|Iranian Journal of Pharmaceutical Research
(2010), 9 (2): 133-140
Received: May 2009
Accepted: August 2009
Copyright ? 2010 by School of Pharmacy
Does Saffron Have Antisolar and Moisturizing Effects?
Shiva Golmohammadzadeha, Mahmoud Reza Jaafarib* and Hossein Hosseinzadehc
aNanotechnology Research Center, bBiotechnology Research Center, cPharmaceutical Research Center and School of Pharmacy, Mashad University of Medical Sciences.
The objective of this study was to investigate the effects of saffron as a natural sunscreen and moisturizer. The pollens of the saffron were dried and powdered in a grinder. The experimental formulations included a homosalate (8%) lotion reference, lotions with 2, 4 and 8% of grinded saffron, and the control lotion base without saffron. The lotions containing saffron were prepared like homosalate lotion reference according to FDA. The sun protection factors (SPFs) of the formulations were determined by an in vitro spectrophotometry method. The moisture contents of the skin before application and after 30 min and 3, 5 and 7 h post-application of the formulations were measured in human volunteers using Corneometer. The results indicated that, there was no significant difference between the SPF values of the 4% saffron lotion and the homosalate lotion reference. However, the SPF of 8% saffron lotion was significantly more than that of homosalate lotion reference. These results showed that in equal concentrations saffron lotion could act as a better antisolar agent compared to homosalate. Furthermore, there were no significant differences in skin moisture saffron lotions and the control lotion without saffron during the 7 h post-application period.
Saffron can be used as a natural UV absorbing agent. The 4% saffron lotion showed an SPF value equivalent to the 8% homosalate lotion reference by an in vitro method. There were no significant differences of skin moisture contents after application of the saffron lotions and the control base lotion without saffron.
Every year, more than one million people are diagnosed with skin cancer and about 10,000 die from malignant melanoma. Most skin cancers occur on the areas that are most frequently exposed to the sun, such as the face, neck, and the back of the hands (1). The harmful effects of solar radiation are caused by the ultraviolet (UV) part of the solar rays, which can be divided into three regions: UVA, from 320 to 400 nm; UVB, from 290 to 320 nm and UVC, from 200 to 290 nm. UVA has been further subdivided into short-wave (UVAII, 320?340nm) and long-wave (UVAI, 340?400nm). Among these radiations, UV-A and UV-B are mainly responsible for skin pathologies such as sunburns, cutaneous degeneration, photosensitivity, phototoxicity, actinicelastosis, photo-aging, immunosuppression and skin cancer (2- 4). UVC radiation is filtered by the atmosphere before reaching the earth (4).
It has been known for decades that sunscreens are capable of protecting man from harmful effects of solar radiation (3, 5). Sunscreen products contain UV filters, which absorb the UV radiation (chemical UV filters), or reflect and scatter the UV radiation (physical UV filters). The inorganic compounds titanium oxide and zinc oxide are commonly used as physical UV filters. However, a wider range of organic compounds are used as chemical UV filters (6). Due to these facts, the sunscreens substances are now incorporated into everyday products such as moisturizers, creams, lotions, shampoos, mousses, and other hair and skin preparations. The regular use of these products may help to reduce the chance of the harmful effects of ultraviolet radiation (4).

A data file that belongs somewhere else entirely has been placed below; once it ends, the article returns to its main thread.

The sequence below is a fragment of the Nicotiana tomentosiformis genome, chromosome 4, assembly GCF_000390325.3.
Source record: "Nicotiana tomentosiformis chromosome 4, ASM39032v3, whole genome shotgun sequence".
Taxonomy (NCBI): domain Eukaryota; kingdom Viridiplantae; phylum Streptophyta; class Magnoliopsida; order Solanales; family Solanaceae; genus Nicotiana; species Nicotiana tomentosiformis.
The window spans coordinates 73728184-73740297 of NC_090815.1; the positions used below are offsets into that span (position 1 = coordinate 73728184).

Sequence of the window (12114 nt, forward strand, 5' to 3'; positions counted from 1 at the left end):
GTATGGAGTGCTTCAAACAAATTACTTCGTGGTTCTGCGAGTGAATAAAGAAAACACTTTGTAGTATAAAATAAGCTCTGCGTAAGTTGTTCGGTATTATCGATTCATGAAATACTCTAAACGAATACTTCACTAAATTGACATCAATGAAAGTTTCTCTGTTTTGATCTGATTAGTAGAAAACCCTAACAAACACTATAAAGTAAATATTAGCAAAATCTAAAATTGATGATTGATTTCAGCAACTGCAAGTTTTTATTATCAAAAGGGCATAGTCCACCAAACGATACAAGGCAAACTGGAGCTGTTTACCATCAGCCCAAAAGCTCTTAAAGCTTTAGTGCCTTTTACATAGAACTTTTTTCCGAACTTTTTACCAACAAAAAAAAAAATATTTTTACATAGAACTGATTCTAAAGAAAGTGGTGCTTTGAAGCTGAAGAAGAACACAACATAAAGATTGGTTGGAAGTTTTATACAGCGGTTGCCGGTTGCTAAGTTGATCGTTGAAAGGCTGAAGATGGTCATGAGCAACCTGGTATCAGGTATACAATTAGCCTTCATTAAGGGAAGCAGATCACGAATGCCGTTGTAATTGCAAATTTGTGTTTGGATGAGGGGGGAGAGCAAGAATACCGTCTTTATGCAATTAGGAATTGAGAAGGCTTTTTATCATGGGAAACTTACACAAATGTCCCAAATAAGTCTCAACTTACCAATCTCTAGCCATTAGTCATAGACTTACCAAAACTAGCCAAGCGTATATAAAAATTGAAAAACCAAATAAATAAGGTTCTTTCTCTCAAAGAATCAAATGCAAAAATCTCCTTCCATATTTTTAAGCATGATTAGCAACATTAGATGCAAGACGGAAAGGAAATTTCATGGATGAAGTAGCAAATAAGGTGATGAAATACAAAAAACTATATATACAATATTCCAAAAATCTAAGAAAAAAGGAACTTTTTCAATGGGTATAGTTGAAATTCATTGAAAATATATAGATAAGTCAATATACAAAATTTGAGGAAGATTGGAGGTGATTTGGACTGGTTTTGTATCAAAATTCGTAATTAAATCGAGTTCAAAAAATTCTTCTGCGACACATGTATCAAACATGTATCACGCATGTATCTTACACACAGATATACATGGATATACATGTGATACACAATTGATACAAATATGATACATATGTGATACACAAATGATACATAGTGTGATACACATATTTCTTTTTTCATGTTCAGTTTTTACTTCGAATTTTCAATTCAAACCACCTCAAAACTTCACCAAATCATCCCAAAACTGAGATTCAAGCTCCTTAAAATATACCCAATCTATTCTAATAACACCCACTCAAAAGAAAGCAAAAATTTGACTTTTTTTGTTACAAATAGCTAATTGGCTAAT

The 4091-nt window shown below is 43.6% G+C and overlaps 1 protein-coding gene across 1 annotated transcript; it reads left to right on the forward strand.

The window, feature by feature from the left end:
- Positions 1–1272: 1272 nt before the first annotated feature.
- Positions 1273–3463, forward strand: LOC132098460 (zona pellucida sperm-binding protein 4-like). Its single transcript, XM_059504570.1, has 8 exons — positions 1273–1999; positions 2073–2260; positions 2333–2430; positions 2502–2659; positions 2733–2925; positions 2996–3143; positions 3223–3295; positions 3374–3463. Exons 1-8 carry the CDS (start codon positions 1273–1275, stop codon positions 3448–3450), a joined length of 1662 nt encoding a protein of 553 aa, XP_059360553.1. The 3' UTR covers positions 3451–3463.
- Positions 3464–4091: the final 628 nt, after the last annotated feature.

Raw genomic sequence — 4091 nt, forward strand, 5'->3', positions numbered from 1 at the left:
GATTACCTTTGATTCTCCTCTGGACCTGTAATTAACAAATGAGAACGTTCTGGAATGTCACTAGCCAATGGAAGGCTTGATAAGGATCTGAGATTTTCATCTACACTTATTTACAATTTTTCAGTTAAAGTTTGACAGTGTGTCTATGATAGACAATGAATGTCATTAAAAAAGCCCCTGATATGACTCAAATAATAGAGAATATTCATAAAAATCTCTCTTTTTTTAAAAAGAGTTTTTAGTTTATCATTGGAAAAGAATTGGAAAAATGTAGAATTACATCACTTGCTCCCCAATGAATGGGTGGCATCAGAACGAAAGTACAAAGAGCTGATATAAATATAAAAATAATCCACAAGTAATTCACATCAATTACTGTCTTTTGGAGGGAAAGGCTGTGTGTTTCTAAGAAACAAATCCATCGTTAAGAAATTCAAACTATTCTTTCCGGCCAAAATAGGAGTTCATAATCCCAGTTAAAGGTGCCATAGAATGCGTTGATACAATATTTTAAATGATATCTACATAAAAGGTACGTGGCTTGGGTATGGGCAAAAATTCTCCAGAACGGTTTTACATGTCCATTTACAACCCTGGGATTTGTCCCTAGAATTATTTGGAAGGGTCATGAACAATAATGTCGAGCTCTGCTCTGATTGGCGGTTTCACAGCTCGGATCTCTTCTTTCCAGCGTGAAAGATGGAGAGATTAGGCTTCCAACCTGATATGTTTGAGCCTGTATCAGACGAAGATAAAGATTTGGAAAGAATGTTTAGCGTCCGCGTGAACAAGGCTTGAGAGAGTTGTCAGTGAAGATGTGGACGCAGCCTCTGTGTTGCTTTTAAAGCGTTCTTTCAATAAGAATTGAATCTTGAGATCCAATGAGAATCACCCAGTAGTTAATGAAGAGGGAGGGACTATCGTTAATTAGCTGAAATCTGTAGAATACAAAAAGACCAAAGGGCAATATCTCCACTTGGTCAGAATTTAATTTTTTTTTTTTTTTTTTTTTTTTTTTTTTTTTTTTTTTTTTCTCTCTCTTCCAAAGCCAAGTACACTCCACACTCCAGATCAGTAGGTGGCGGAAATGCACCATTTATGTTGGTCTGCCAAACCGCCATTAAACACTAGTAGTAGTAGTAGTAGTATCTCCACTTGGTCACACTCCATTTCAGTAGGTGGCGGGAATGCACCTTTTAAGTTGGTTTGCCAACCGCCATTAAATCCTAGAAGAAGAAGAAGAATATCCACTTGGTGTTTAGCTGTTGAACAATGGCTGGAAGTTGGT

The efficacy of a sunscreen is usually expressed by the sun protection factor (SPF). Higher SPF values result in more effective products in preventing sunburn. Recent studies have provided evidence that sunscreens are absorbed systemically following topical application to the skin (7, 8). Sunscreen products are usually applied superficially to large skin areas; therefore, penetration of the sunscreen occurs, which is not desirable (7). Nowadays, because of the benefits of products containing natural compounds, acceptable of these products by the users, also the probability of the systemic absorption, using natural products that can absorb ultraviolet radiation is of great interest (9).
Natural substances extracted from plants have recently been considered as potential sunscreen resources because of their ultraviolet absorption in the UV region and their antioxidant activity (9-14).
Saffron is the dried stigmas of a flower scientifically identified as Crocus sativus L. Saffron is a perennial stemless herb widely cultivated in Iran and some other countries such as India, Spain and Greece. Commercial saffron comprises the dried red stigma with a small portion of the yellowish type attached (15). Pharmacological studies have been revealed that saffron extracts or its constituents have antitumor (16- 18) and hypolipidemic effects as well as radical scavenging properties (19). Antinociceptive, antiinflammatory (20), anticonvulsant (21), and antidepressant effects have also been reported in animals (22, 23) and human (24). In traditional medicine, the stigmas of this plant have been used as antitussive and expectorant (15).
There is strong evidence that the DNA-damaging ultraviolet radiation induces the accumulation of UV-absorbing flavonoids and other phenolics in dermal tissues of the plant. This suggests a physiological function, yet speculative in light protection in plants and of course in human (14, 25).